I Come and Stand at Your Door #1, 2013

 “You’re wearing odd shoes,” said Detective Sergaent Donohue. Quinnell grumbled. He shuffled across the tiles towards Donohue, a pained expression on his face, his plastic overshoes rustling. “It’s an interesting look,” said Donohue.

“Why did you call me, Franc? Surely you know, I’m the sh_t on the sole of the department’s shoe. My presence here could cause you all kinds of problems,” said Quinnell.

“Oh, I don’t think so, DI Quinnell,” said Donohue. He busied himself with the examination of the corpse. “There’s cash in his trouser pocket, and a what looks like a wallet in his jacket, so I don’t think we’re looking at a robbery,” said Donohue.

The victim was sprawled on the toilet, a lilac shirt wound round his head like a makeshift bandage. But there did not appear to be any blood on it. The victim was naked to the waist, suggesting the shirt was his own. A loosely folded sheet of paper protruded from his left hand. Quinnell placed the man in his forties. His lower jaw reminded Quinnell of that of a comic book hero. It was accentuated by a beard as black as a policeman’s notebook.

“What about Stamp? Did you call him?” said Quinnell. Donohue hummed to himself. “Stamp’s sick,” he said. “Ah, so I was second choice after all,” said Quinnell. Donohue stooped to examine the victim’s arms. “Wounds to both wrists. Most of the blood’s pooled here and here. Odd but it looks like once the action moved into the cubicle, he just sat still for it,” said Donohue. “And no, I wanted you.”

Quinnell crouched down to examine the trail of blood that led out of the cubicle. “Did you get a statement from the CSOs?” he said. DS Donohue nodded and said, “But they weren’t the first on the scene. The two men who raised the alarm would have been more useful, but the CSOs let them go.”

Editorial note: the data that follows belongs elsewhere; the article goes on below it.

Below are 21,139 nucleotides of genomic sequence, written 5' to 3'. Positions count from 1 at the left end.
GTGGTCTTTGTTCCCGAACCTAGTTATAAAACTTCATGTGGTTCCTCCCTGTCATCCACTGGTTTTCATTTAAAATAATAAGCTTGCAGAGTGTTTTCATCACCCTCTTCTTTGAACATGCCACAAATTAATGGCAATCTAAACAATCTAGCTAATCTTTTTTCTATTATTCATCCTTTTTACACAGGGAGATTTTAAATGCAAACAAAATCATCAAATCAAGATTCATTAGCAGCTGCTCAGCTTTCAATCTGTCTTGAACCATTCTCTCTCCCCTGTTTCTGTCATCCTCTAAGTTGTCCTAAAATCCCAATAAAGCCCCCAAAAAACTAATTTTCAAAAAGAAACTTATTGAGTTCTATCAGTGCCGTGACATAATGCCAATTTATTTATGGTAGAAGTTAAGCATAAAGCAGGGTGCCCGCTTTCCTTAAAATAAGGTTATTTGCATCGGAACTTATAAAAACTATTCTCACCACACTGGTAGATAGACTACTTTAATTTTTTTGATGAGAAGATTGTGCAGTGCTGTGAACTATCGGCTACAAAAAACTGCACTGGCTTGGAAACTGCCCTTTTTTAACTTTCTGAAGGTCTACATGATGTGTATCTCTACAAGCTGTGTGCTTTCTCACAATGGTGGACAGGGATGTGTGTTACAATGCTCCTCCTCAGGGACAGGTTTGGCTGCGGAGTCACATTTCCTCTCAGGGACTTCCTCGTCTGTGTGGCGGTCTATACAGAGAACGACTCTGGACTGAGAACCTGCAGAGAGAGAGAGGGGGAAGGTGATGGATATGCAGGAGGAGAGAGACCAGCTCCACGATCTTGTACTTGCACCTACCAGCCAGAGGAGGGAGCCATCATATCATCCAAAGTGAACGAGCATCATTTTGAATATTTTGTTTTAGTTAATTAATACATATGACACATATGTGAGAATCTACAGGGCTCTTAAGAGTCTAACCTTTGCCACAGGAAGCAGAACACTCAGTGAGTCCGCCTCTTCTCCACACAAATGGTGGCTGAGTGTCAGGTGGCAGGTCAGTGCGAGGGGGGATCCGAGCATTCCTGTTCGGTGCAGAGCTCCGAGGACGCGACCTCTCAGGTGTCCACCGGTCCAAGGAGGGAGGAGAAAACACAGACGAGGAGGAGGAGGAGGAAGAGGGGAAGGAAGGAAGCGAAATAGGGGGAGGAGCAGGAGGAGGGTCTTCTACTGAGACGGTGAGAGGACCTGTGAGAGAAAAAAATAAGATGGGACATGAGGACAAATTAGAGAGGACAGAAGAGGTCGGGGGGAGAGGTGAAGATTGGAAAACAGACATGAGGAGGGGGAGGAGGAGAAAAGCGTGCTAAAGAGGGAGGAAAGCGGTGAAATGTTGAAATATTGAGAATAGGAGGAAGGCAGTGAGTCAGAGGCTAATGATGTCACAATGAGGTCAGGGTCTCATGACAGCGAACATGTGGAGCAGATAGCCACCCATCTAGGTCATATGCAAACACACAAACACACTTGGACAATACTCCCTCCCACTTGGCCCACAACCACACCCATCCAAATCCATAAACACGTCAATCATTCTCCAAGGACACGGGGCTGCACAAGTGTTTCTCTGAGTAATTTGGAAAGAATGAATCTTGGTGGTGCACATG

Donohue registered Quinnell’s look of disbelief, then smiled and said, “It gets better. The CSOs compromised the scene: no gloves or overshoes. Their fingerprints are probably everywhere. And one of them moved the body – he thought our man here was alive.”

Quinnell shook his head. “What about the other witnesses – the party guests?” he said.

“One of the CSOs ran into the private view and told the guests what they’d found. The guests lost interest in the art pretty quickly after that,” said Donohue.

“I can’t believe I let you drag me into this – I’ve got a bad foot,” said Quinnell.


I Come and Stand At Your Door is the twelfth track on The Fall’s 1997 album, Levitate. It’s a predominantly electronic collection and features sound cut-ups and unusual vocal arrangements (particularly on The Quartet of Doc Shanley). I Come and Stand At Your Door is one of the more straightforward tracks – based on a poem by Nazım Hikmet and a traditional tune, previously performed by Pete Seeger, The Misunderstood and The Byrds. The album was released on a label called Artful, which no longer exists, so the physical artifact is pretty difficult to track down. You can hear the whole album here. I thoroughly recommend you listen to track 4, I’m a Mummy!